0. Pick an area in which you have domain expertise. If you're building something you actually want to use yourself, that's even better. As a solo founder, it's even more important that you have a strong intuition for your users and for your problem space.
1. Make something people want, get people to use it, and talk to them. This comes first, and almost everything else can and should be ignored until you've done this. This is the best way to attract good people. This is also the best way to attract funding. This should be your north star. If you're struggling to find people and/or funding, goto #1.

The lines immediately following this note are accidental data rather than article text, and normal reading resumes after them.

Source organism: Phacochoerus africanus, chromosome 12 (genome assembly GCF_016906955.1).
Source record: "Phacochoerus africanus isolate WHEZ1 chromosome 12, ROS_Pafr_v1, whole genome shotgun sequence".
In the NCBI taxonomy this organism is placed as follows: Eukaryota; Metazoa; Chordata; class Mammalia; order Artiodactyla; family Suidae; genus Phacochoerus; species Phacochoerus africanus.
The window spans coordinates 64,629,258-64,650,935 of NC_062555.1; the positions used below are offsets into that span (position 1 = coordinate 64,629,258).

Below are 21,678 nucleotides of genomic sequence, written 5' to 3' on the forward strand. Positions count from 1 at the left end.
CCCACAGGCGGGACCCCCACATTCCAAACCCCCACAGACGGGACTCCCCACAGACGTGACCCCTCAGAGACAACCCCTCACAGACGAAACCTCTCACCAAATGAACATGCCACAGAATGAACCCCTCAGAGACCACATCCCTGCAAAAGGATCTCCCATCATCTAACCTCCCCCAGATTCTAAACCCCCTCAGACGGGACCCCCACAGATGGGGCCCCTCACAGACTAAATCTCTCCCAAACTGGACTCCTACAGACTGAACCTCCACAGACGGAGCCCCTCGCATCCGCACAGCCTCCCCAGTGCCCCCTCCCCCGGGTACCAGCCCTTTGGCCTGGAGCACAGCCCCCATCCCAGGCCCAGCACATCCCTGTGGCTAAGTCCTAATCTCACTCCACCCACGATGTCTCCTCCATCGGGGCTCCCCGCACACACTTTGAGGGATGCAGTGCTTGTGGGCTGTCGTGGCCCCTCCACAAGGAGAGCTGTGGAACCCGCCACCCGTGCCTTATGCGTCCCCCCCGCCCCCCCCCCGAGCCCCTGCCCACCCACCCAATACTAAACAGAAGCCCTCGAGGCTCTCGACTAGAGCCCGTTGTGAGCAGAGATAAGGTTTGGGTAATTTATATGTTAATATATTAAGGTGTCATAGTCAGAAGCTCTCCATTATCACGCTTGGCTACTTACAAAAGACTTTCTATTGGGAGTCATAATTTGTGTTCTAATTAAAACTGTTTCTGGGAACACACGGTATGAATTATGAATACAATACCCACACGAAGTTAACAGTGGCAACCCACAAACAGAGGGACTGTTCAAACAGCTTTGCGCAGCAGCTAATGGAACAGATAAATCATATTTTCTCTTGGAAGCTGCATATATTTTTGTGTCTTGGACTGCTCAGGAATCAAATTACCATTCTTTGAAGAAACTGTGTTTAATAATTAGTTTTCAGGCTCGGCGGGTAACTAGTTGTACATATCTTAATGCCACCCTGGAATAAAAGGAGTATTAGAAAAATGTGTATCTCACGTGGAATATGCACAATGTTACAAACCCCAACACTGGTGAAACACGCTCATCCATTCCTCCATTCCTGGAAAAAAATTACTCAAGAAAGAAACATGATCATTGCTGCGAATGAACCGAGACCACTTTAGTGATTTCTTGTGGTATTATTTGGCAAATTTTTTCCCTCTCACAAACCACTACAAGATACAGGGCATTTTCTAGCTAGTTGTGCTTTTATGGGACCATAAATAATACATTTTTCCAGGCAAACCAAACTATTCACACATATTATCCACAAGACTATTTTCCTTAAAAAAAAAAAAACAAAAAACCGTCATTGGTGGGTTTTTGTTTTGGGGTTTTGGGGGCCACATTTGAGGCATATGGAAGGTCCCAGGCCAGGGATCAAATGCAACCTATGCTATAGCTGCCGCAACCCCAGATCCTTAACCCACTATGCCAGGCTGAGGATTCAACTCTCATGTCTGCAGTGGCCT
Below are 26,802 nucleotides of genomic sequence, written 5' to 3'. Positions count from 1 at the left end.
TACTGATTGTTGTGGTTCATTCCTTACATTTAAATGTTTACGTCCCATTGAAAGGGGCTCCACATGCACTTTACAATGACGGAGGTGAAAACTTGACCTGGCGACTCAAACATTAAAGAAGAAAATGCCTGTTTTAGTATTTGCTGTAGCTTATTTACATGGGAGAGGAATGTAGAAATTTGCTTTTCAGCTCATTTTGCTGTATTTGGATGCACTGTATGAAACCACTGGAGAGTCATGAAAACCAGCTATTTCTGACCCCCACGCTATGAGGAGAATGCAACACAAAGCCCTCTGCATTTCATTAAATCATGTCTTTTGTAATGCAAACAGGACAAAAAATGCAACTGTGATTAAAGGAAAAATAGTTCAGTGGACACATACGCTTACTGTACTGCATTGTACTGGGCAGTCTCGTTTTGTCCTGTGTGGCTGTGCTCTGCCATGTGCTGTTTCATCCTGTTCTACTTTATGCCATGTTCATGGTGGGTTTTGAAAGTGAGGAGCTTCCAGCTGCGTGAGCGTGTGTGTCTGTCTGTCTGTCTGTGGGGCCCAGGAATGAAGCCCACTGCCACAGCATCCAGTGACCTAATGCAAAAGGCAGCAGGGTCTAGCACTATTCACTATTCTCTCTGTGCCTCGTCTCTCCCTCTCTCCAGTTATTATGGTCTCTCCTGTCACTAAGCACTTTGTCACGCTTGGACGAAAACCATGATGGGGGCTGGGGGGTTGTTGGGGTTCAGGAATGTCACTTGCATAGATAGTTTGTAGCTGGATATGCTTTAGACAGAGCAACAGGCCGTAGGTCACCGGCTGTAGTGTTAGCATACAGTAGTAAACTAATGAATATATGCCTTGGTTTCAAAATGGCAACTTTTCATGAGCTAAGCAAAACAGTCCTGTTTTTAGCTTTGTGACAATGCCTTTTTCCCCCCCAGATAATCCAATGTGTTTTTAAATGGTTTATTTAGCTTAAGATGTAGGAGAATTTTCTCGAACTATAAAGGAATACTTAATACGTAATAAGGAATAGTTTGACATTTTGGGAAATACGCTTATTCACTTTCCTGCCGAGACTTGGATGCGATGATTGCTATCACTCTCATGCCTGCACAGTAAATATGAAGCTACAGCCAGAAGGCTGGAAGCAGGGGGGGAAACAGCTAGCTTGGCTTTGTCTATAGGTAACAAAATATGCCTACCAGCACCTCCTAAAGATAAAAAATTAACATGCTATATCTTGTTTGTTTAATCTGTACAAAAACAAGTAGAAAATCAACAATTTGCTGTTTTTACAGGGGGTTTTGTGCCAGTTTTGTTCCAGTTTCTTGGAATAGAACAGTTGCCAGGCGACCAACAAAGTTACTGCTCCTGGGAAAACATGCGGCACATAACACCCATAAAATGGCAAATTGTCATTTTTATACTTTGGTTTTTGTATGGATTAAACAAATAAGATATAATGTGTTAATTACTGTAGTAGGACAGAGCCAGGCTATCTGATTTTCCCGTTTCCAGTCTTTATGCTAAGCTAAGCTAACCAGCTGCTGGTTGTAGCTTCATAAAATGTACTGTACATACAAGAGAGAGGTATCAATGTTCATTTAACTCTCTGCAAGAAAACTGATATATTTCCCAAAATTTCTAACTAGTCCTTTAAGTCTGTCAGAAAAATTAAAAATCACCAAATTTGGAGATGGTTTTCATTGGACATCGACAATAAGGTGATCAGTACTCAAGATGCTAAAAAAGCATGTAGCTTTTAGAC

2. You have advantages, too: as a solo founder, you should be able to move faster than anyone else - even companies with cofounders or entire teams - in the early stages. When you talk to people and they make suggestions, you can and should literally immediately make them, deploy them, and tell them that you did so. This may feel strange once it starts to feel like you're a glorified CS rep, but this is actually the iteration loop that you want to be in. You can do this faster than anyone else because you have zero communication overhead and zero friction between the point at which feedback is received and the point at which improvements are shipped. When you find yourself in this state, bask in it for as long as possible.
3. Give your early people a lot of equity and make sure they feel like they own the company too.
The good thing is that it's been more straightforward than I expected (though certainly not easier than I expected).